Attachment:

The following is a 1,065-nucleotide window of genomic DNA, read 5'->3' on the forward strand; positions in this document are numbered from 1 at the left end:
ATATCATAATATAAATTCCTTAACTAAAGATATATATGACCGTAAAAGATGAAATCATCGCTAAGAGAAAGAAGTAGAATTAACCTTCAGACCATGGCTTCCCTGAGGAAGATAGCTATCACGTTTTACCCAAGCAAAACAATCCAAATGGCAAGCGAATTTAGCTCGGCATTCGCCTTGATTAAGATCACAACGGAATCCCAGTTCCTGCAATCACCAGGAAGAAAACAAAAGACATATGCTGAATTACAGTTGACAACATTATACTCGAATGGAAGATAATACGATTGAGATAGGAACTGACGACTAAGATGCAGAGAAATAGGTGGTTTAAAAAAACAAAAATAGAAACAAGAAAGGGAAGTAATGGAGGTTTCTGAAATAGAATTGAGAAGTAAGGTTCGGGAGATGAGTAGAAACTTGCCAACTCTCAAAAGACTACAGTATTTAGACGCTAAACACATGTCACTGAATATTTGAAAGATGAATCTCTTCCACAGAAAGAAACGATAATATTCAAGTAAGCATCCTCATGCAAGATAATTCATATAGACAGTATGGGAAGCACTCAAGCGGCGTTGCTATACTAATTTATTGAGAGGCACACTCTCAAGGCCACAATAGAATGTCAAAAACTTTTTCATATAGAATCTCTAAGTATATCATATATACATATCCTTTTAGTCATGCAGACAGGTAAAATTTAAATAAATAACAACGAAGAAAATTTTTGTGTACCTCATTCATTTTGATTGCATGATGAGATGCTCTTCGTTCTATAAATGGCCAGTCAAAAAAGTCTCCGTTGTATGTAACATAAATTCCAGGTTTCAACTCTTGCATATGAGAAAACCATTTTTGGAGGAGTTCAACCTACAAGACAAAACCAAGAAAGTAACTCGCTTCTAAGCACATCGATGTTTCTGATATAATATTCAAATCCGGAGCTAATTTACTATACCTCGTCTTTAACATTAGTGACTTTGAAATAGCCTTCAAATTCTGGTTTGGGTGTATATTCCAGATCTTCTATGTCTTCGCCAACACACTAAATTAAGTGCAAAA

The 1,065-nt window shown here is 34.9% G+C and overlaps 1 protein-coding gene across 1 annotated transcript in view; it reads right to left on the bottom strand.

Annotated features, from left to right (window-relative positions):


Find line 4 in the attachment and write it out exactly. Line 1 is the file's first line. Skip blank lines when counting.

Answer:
Annotated features, from left to right (window-relative positions):